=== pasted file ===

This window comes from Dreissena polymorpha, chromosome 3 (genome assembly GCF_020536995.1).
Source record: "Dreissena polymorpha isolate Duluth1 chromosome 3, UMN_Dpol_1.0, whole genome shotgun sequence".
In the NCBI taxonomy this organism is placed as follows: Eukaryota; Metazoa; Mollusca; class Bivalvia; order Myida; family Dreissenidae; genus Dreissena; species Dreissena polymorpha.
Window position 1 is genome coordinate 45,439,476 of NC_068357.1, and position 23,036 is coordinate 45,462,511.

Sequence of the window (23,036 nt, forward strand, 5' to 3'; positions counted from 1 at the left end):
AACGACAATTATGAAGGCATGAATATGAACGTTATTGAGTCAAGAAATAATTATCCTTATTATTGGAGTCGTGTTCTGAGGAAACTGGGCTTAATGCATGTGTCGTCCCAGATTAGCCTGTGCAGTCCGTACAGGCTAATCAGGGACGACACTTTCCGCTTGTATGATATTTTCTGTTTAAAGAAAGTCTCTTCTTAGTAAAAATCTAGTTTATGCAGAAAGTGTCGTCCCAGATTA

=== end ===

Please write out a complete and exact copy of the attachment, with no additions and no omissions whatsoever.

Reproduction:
This window comes from Dreissena polymorpha, chromosome 3 (genome assembly GCF_020536995.1).
Source record: "Dreissena polymorpha isolate Duluth1 chromosome 3, UMN_Dpol_1.0, whole genome shotgun sequence".
In the NCBI taxonomy this organism is placed as follows: Eukaryota; Metazoa; Mollusca; class Bivalvia; order Myida; family Dreissenidae; genus Dreissena; species Dreissena polymorpha.
Window position 1 is genome coordinate 45,439,476 of NC_068357.1, and position 23,036 is coordinate 45,462,511.

Sequence of the window (23,036 nt, forward strand, 5' to 3'; positions counted from 1 at the left end):
AACGACAATTATGAAGGCATGAATATGAACGTTATTGAGTCAAGAAATAATTATCCTTATTATTGGAGTCGTGTTCTGAGGAAACTGGGCTTAATGCATGTGTCGTCCCAGATTAGCCTGTGCAGTCCGTACAGGCTAATCAGGGACGACACTTTCCGCTTGTATGATATTTTCTGTTTAAAGAAAGTCTCTTCTTAGTAAAAATCTAGTTTATGCAGAAAGTGTCGTCCCAGATTA